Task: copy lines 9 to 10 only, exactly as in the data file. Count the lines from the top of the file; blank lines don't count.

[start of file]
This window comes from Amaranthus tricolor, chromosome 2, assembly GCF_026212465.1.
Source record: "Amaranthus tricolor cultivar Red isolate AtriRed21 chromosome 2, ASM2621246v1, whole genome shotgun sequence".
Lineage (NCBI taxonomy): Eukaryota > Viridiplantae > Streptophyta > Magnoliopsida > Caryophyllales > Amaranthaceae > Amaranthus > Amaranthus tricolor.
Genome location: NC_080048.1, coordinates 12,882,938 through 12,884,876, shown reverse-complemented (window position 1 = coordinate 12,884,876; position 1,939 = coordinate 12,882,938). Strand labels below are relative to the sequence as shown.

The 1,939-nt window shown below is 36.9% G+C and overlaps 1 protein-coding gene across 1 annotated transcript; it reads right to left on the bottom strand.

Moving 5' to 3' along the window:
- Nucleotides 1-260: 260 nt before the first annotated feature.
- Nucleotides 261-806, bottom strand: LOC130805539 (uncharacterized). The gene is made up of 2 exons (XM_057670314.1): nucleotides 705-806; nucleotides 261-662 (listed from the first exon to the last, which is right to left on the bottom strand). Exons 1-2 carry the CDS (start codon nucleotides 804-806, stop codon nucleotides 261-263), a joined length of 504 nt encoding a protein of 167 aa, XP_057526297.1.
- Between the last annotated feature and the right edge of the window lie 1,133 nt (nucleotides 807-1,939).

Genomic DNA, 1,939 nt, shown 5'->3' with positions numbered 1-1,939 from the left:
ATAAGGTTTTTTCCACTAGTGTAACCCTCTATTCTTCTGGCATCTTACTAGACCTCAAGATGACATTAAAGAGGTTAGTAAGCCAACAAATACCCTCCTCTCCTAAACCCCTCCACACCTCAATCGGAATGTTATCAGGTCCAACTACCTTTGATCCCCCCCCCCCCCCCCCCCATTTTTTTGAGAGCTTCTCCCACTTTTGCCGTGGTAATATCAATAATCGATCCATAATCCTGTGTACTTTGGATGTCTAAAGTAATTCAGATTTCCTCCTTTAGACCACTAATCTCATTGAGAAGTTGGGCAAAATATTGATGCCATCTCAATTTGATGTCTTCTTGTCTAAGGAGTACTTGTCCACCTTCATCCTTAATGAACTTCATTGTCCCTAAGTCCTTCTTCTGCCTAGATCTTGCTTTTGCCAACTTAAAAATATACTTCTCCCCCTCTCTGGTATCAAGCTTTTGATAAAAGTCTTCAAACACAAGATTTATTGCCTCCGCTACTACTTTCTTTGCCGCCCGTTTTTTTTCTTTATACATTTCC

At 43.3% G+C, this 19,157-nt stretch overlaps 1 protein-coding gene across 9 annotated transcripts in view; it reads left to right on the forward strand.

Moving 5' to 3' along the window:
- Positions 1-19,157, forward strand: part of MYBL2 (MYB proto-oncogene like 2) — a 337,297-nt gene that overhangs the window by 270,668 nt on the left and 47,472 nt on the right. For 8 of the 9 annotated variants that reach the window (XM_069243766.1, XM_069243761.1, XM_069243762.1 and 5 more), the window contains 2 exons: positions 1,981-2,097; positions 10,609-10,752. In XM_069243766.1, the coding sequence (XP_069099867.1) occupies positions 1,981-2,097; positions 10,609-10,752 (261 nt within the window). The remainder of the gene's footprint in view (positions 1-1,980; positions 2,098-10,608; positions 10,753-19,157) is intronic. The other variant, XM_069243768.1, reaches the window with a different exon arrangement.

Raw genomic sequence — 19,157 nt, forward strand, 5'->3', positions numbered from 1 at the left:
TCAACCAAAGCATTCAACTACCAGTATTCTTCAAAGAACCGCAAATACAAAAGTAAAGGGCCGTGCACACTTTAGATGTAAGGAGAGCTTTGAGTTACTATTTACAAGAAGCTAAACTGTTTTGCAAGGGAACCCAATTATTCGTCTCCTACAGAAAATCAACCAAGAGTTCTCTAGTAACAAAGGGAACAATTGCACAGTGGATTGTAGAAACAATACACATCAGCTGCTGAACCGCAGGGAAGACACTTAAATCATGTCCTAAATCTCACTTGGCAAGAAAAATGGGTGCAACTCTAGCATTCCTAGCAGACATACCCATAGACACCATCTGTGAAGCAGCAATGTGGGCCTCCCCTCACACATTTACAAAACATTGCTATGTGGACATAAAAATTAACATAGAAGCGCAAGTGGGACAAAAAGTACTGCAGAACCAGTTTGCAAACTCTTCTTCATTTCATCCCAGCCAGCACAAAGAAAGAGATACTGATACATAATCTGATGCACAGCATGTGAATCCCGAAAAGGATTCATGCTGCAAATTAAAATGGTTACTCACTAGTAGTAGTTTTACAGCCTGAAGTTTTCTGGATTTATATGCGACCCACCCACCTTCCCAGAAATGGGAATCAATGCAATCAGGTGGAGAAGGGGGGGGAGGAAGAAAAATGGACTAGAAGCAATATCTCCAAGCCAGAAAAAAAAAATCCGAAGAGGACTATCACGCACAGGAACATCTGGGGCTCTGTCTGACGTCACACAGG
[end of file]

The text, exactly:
- Between the last annotated feature and the right edge of the window lie 1,133 nt (nucleotides 807-1,939).

Genomic DNA, 1,939 nt, shown 5'->3' with positions numbered 1-1,939 from the left: